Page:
Assistant Secretary for Preparedness and Response at the HHS Bob Kadlec, MD, thanked the subcommittee for its efforts to provide emergency supplemental funding that “have been essential in permitting significant advancements under [Operation] Warp Speed,” the initiative to develop medical countermeasures against COVID-19. Kadlec added that three SARS-CoV-2 vaccines are in Phase 3 clinical trials, sufficient supply of the therapeutic remdesivir for 650,000 patients has been distributed to states, and more than 500 million face coverings have been delivered to vulnerable populations and essential workers.
Blunt reminded witnesses that the subcommittee expects agencies to spend appropriated funds on the programs and initiatives that Congress directs funds to through legislation, specifically citing the Provider Relief Fund. When Blunt asked if $20 billion for the production of 300 million COVID-19 vaccine doses and $6 billion for vaccine distribution would be appropriate in future emergency supplemental bills, Kadlec and Redfield said yes.
Alexander raised the issue of preparing for the next pandemic, asking Kadlec about specific actions to take now and the related costs. Kadlec pointed to increased domestic manufacturing for biologics and vaccines, as well as increased capacity to manage stockpiles. Kadlec added that the government likely needs to “require hospitals and other health care institutions to have some baseline level of preparedness and stockpile,” with an associated cost of approximately $2 billion to manage the national stockpiles.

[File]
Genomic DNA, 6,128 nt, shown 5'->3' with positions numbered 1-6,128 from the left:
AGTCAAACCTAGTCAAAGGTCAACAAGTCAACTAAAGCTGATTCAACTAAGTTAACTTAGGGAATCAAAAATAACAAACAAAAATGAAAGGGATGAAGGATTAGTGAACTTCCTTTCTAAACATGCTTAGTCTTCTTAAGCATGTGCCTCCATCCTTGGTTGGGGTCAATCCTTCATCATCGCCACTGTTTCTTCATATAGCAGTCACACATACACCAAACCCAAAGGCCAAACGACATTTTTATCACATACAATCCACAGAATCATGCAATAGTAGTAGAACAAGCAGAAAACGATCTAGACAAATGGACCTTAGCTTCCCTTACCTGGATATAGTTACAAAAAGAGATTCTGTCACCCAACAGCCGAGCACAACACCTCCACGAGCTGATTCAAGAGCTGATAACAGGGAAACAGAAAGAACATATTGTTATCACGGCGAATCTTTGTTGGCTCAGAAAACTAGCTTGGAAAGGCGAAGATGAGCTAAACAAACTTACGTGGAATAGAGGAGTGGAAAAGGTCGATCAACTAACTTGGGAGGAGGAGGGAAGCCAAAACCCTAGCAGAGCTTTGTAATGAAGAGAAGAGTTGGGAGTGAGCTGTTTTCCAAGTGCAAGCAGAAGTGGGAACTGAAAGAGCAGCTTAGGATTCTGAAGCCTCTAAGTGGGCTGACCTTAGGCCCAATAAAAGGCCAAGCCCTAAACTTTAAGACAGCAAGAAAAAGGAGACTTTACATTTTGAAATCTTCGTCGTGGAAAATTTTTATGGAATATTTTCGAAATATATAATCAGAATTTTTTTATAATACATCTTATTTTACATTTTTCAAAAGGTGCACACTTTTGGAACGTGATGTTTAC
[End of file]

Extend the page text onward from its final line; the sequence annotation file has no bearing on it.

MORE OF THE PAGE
Sen. James Lankford (R-Okla.) raised concern that some manufacturers are utilizing human fetal tissue in their development of a COVID-19 vaccine, adding that there should be an “ethical alternative.” He added, however, “There's obviously six different [vaccine] candidates going through the vaccine process right now because no one knows if any one of them is going to be successful.” Officials agreed that multiple vaccine candidates are under investigation but did not know the details regarding cells used in the development of each vaccine.
Sen. Shelley Moore Capito (R-W.Va.) also shared her concern regarding increased opioid overdoses and overdose deaths during the pandemic. Redfield added that an increase of almost 18% in suspected overdose admissions to hospitals has been recorded during the pandemic.
Several members questioned Redfield on the CDC’s involvement in a new $250 million media campaign to ensure that the CDC’s subject matter experts can communicate truthfully and directly with the American public without political interference. Redfield testified that the CDC has not yet been involved other than through the transfer of funds from CDC to the HHS Office of the Assistant Secretary for Public Affairs.
Redfield and Giroir will return to the Senate on Sept. 23 to testify on the COVID-19 response before the Health, Education, Labor, and Pensions Committee along with National Institute of Allergy and Infectious Diseases Director Anthony Fauci, MD, and FDA Commissioner Stephen Hahn, MD.